I have recently had to visit Vanderbilt Children’s Hospital in Nashville, Tennessee with my daughter. The app did not provide many benefits to me in rural Kentucky, so I wanted to give this a try in a bigger city. I was using Siri navigation to get me to the parking structure at the Children’s Hospital and I used the Park! App to see what other parking was available. It did provide me with 3 options, Parking Garage, east garage and Work Patking (again not a personal typo). These showed approximate distances and if selected, opened up the same navigation that Siri utilizes. Using “Hey Siri, find me a place to park,” I was given the same options as above, yet I was able to have a truly hands-free experience. The app promises hands-free, but you have to touch to get out of the add, you have to touch the option that you want and then touch “GO.” This is a minimum of 3 touches of the phone for an app that suggests you can find a place to park without having to touch your iPhone. At home, and using the same “Hey Siri, find me a place to park” command, I was given directions to the local grocery store parking lot, the local gas station parking lot and a few other locations. Park! told me that there was nothing nearby.
There are a few positive marks to note about the application. The app is a neat idea. I like that you can bypass the ads through means other than a cash payment. Unfortunately, the positive comments end at that point. There are some glaring typographical errors and there are some language utilization issues. It seems that there is an error in the code. It appears that they used a string “II n’y a aucun parking à proximité 🙁 ” instead of an if, then command, such as if English language selected, then output “we have not found parking near your location” or something similar. The opening tutorial has PUEL instead of Park. They have another app called Fuel, which does very similar things to this app, except instead of parking, it finds you a gas station. That app is more polished and it appears that this was a secondary thought, utilizing similar code. Personally, this app is a failure, as Siri does everything this can do and does it more accurately. I do not like the typographical errors, that is just sloppy. I would rate this unfinished app at 1/5 stars.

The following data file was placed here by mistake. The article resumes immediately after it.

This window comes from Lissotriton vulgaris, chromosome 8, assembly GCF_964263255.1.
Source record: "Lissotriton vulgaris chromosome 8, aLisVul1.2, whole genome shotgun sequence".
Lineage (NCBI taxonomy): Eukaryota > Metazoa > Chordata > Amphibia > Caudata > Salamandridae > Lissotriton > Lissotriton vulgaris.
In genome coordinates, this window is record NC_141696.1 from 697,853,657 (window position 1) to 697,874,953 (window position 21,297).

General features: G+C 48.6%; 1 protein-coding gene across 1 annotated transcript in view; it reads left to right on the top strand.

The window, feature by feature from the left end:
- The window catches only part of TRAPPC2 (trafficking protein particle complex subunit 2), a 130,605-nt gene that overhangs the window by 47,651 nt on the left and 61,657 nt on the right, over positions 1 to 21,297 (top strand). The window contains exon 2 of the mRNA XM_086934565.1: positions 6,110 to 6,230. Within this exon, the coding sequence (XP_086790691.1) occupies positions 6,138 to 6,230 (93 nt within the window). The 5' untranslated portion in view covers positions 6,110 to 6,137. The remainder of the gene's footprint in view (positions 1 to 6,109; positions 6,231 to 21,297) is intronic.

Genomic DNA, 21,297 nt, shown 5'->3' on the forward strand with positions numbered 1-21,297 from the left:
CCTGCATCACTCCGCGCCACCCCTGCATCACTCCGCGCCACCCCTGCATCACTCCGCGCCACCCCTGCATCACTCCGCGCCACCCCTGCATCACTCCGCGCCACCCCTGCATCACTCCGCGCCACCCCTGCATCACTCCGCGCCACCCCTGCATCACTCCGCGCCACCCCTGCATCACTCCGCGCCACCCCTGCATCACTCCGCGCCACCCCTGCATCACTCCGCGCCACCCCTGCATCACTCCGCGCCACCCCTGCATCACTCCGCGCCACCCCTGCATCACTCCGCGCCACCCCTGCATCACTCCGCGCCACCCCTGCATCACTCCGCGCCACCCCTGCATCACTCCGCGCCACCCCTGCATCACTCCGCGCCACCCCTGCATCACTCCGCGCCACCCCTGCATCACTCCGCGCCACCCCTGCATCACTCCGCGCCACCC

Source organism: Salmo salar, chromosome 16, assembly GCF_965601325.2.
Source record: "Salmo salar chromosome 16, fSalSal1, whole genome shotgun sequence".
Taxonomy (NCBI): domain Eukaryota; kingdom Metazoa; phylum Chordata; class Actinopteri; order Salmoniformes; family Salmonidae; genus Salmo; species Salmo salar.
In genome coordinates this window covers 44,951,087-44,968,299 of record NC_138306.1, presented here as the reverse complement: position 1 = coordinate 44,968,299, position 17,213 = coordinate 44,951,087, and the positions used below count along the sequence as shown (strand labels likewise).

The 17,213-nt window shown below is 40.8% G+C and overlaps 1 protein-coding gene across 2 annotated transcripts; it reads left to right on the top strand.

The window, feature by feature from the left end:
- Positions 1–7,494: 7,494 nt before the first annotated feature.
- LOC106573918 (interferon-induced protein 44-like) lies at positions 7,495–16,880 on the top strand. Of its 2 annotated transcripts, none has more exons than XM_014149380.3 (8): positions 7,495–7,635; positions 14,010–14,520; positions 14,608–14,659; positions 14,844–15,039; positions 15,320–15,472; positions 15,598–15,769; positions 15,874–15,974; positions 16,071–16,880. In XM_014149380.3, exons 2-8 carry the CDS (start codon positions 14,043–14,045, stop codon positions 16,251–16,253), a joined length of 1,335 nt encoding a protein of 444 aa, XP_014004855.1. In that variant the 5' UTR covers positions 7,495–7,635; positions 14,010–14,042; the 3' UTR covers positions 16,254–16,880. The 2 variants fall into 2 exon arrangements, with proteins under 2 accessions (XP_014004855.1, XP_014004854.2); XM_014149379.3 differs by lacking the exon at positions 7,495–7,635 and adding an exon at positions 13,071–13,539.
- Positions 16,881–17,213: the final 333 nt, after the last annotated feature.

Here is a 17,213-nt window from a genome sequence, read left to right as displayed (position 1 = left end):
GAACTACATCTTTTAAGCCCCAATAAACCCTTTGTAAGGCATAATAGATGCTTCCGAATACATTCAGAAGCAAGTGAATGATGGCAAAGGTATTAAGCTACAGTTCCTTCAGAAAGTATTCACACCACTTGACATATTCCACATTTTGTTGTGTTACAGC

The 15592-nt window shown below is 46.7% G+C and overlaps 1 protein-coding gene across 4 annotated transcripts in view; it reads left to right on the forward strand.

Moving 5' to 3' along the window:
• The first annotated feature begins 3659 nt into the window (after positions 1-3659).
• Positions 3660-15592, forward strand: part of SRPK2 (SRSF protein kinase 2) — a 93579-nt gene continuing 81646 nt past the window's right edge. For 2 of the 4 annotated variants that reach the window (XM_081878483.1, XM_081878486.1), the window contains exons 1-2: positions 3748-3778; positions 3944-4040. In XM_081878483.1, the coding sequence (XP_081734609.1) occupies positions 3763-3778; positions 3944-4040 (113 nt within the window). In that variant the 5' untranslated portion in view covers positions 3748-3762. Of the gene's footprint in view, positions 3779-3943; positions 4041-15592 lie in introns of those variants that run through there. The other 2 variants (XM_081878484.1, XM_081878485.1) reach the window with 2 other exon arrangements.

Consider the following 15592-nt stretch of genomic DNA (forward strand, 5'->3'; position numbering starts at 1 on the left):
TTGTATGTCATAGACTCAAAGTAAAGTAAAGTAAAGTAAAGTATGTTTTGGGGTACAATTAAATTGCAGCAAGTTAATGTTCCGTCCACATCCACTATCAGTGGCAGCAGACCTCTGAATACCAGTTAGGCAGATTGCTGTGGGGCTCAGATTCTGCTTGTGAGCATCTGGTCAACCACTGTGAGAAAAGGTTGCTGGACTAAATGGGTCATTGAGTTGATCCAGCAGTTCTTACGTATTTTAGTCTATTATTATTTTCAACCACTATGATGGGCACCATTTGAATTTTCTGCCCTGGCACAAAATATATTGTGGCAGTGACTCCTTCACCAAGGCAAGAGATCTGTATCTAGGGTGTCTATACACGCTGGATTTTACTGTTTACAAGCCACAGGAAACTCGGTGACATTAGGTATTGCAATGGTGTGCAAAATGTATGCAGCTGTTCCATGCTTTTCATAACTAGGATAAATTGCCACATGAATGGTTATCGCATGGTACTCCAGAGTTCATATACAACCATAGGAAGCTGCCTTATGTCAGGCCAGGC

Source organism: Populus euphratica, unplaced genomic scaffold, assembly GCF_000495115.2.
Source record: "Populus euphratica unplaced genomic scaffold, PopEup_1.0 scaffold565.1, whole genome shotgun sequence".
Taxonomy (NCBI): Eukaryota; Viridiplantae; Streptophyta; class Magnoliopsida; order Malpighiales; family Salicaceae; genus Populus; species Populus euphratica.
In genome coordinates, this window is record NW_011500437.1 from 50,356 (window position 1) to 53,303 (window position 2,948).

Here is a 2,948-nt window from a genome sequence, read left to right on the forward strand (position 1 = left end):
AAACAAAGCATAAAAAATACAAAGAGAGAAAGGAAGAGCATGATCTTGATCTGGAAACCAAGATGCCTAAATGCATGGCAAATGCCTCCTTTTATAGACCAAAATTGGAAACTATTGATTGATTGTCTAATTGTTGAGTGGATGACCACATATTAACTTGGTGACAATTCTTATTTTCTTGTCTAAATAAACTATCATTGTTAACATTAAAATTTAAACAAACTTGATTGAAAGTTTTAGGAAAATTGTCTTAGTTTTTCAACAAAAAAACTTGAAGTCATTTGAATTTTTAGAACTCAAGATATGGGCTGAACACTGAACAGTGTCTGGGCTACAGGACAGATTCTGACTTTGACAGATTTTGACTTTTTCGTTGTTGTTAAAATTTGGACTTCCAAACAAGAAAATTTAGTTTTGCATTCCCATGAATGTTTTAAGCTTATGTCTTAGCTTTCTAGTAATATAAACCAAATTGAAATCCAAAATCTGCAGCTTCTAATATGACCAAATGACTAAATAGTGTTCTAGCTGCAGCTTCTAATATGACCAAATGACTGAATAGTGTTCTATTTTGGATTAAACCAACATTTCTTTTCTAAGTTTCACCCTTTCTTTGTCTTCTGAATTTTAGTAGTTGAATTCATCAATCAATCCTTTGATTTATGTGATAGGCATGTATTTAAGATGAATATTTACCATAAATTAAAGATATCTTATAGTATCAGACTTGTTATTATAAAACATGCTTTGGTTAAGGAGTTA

After further thought, I laboriously searched for the app in the app store. I really had a hard time actually finding it. You can type in VRDCI (the App ID is 1133976818), which will link you to the company. Here you can search all 5 of their apps. There is a link, which will take you to their website. Again, they note hands-free but then state that the passenger may need to select options. I am sorry, this is not hands-free. I wanted to like the app, but this app simply is not useful.
DOWNLOAD – Park! – FREE
For more information, visit park-car-app.com.